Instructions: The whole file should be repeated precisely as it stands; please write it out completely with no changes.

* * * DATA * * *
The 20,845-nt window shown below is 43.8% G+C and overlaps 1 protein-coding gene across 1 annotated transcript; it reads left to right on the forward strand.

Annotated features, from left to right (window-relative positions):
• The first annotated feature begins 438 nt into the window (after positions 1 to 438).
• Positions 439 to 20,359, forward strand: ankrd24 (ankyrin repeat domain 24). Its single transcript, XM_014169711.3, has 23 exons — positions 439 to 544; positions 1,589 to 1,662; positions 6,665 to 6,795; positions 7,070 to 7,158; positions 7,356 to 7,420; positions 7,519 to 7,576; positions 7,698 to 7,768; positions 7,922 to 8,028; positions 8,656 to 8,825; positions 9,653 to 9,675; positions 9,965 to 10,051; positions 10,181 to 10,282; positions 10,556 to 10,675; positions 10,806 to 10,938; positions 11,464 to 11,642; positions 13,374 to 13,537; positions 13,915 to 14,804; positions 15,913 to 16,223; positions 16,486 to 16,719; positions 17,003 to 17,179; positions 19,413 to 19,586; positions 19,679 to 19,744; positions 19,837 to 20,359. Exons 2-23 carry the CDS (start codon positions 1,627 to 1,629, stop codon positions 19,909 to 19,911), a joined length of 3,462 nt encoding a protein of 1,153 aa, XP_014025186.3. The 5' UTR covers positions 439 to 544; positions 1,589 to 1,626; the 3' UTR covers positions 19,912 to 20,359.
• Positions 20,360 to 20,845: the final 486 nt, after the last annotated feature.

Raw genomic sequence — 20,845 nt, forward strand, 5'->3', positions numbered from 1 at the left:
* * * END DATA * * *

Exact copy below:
The 20,845-nt window shown below is 43.8% G+C and overlaps 1 protein-coding gene across 1 annotated transcript; it reads left to right on the forward strand.

Annotated features, from left to right (window-relative positions):
• The first annotated feature begins 438 nt into the window (after positions 1 to 438).
• Positions 439 to 20,359, forward strand: ankrd24 (ankyrin repeat domain 24). Its single transcript, XM_014169711.3, has 23 exons — positions 439 to 544; positions 1,589 to 1,662; positions 6,665 to 6,795; positions 7,070 to 7,158; positions 7,356 to 7,420; positions 7,519 to 7,576; positions 7,698 to 7,768; positions 7,922 to 8,028; positions 8,656 to 8,825; positions 9,653 to 9,675; positions 9,965 to 10,051; positions 10,181 to 10,282; positions 10,556 to 10,675; positions 10,806 to 10,938; positions 11,464 to 11,642; positions 13,374 to 13,537; positions 13,915 to 14,804; positions 15,913 to 16,223; positions 16,486 to 16,719; positions 17,003 to 17,179; positions 19,413 to 19,586; positions 19,679 to 19,744; positions 19,837 to 20,359. Exons 2-23 carry the CDS (start codon positions 1,627 to 1,629, stop codon positions 19,909 to 19,911), a joined length of 3,462 nt encoding a protein of 1,153 aa, XP_014025186.3. The 5' UTR covers positions 439 to 544; positions 1,589 to 1,626; the 3' UTR covers positions 19,912 to 20,359.
• Positions 20,360 to 20,845: the final 486 nt, after the last annotated feature.

Raw genomic sequence — 20,845 nt, forward strand, 5'->3', positions numbered from 1 at the left: